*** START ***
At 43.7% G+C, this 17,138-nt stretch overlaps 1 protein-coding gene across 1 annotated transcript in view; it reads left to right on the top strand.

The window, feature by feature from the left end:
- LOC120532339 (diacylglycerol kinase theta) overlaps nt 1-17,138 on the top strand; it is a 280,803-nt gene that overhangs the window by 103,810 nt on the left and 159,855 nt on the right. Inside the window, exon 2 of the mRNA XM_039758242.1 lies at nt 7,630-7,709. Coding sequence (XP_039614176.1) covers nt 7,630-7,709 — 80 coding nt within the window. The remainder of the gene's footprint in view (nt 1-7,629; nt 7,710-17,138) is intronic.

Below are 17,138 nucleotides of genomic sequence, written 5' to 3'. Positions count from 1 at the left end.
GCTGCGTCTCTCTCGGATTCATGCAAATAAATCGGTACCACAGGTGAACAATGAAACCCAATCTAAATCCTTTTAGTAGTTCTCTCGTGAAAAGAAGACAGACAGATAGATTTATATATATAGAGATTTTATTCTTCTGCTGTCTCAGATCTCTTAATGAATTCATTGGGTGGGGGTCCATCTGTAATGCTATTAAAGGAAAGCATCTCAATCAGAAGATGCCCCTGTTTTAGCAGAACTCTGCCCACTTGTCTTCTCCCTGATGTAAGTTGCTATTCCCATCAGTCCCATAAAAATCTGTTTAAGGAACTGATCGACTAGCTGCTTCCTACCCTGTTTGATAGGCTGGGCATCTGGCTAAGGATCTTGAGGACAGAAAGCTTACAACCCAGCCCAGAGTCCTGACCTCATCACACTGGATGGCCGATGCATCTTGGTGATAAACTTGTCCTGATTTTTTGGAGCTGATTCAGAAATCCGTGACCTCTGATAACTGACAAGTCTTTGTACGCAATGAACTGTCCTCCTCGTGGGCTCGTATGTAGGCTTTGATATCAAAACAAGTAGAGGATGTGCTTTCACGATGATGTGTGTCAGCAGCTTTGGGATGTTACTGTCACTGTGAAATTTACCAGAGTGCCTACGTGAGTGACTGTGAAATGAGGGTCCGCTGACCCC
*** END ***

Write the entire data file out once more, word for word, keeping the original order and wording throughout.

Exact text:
At 43.7% G+C, this 17,138-nt stretch overlaps 1 protein-coding gene across 1 annotated transcript in view; it reads left to right on the top strand.

The window, feature by feature from the left end:
- LOC120532339 (diacylglycerol kinase theta) overlaps nt 1-17,138 on the top strand; it is a 280,803-nt gene that overhangs the window by 103,810 nt on the left and 159,855 nt on the right. Inside the window, exon 2 of the mRNA XM_039758242.1 lies at nt 7,630-7,709. Coding sequence (XP_039614176.1) covers nt 7,630-7,709 — 80 coding nt within the window. The remainder of the gene's footprint in view (nt 1-7,629; nt 7,710-17,138) is intronic.

Below are 17,138 nucleotides of genomic sequence, written 5' to 3'. Positions count from 1 at the left end.
GCTGCGTCTCTCTCGGATTCATGCAAATAAATCGGTACCACAGGTGAACAATGAAACCCAATCTAAATCCTTTTAGTAGTTCTCTCGTGAAAAGAAGACAGACAGATAGATTTATATATATAGAGATTTTATTCTTCTGCTGTCTCAGATCTCTTAATGAATTCATTGGGTGGGGGTCCATCTGTAATGCTATTAAAGGAAAGCATCTCAATCAGAAGATGCCCCTGTTTTAGCAGAACTCTGCCCACTTGTCTTCTCCCTGATGTAAGTTGCTATTCCCATCAGTCCCATAAAAATCTGTTTAAGGAACTGATCGACTAGCTGCTTCCTACCCTGTTTGATAGGCTGGGCATCTGGCTAAGGATCTTGAGGACAGAAAGCTTACAACCCAGCCCAGAGTCCTGACCTCATCACACTGGATGGCCGATGCATCTTGGTGATAAACTTGTCCTGATTTTTTGGAGCTGATTCAGAAATCCGTGACCTCTGATAACTGACAAGTCTTTGTACGCAATGAACTGTCCTCCTCGTGGGCTCGTATGTAGGCTTTGATATCAAAACAAGTAGAGGATGTGCTTTCACGATGATGTGTGTCAGCAGCTTTGGGATGTTACTGTCACTGTGAAATTTACCAGAGTGCCTACGTGAGTGACTGTGAAATGAGGGTCCGCTGACCCC